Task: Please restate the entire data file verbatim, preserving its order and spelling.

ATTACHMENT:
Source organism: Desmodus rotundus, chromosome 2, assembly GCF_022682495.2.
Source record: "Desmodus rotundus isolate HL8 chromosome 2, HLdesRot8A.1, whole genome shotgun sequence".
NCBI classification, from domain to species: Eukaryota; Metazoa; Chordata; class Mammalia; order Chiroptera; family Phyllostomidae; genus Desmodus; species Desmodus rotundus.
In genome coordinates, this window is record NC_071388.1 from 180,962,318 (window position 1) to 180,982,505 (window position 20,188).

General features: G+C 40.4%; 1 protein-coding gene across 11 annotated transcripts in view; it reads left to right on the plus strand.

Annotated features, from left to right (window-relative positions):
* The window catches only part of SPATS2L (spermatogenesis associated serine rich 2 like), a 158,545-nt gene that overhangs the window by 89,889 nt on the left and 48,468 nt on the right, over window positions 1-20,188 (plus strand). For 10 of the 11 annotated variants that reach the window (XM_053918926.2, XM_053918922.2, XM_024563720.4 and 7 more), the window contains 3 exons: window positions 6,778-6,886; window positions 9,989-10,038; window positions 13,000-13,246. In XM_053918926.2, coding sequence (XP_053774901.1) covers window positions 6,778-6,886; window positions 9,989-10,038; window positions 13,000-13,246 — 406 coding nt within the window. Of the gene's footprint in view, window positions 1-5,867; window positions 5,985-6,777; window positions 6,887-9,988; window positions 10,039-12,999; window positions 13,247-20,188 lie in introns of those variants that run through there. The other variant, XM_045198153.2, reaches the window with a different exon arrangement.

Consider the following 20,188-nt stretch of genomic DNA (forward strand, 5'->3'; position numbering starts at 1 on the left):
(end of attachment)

Source organism: Desmodus rotundus, chromosome 2, assembly GCF_022682495.2.
Source record: "Desmodus rotundus isolate HL8 chromosome 2, HLdesRot8A.1, whole genome shotgun sequence".
NCBI classification, from domain to species: Eukaryota; Metazoa; Chordata; class Mammalia; order Chiroptera; family Phyllostomidae; genus Desmodus; species Desmodus rotundus.
In genome coordinates, this window is record NC_071388.1 from 180,962,318 (window position 1) to 180,982,505 (window position 20,188).

General features: G+C 40.4%; 1 protein-coding gene across 11 annotated transcripts in view; it reads left to right on the plus strand.

Annotated features, from left to right (window-relative positions):
* The window catches only part of SPATS2L (spermatogenesis associated serine rich 2 like), a 158,545-nt gene that overhangs the window by 89,889 nt on the left and 48,468 nt on the right, over window positions 1-20,188 (plus strand). For 10 of the 11 annotated variants that reach the window (XM_053918926.2, XM_053918922.2, XM_024563720.4 and 7 more), the window contains 3 exons: window positions 6,778-6,886; window positions 9,989-10,038; window positions 13,000-13,246. In XM_053918926.2, coding sequence (XP_053774901.1) covers window positions 6,778-6,886; window positions 9,989-10,038; window positions 13,000-13,246 — 406 coding nt within the window. Of the gene's footprint in view, window positions 1-5,867; window positions 5,985-6,777; window positions 6,887-9,988; window positions 10,039-12,999; window positions 13,247-20,188 lie in introns of those variants that run through there. The other variant, XM_045198153.2, reaches the window with a different exon arrangement.

Consider the following 20,188-nt stretch of genomic DNA (forward strand, 5'->3'; position numbering starts at 1 on the left):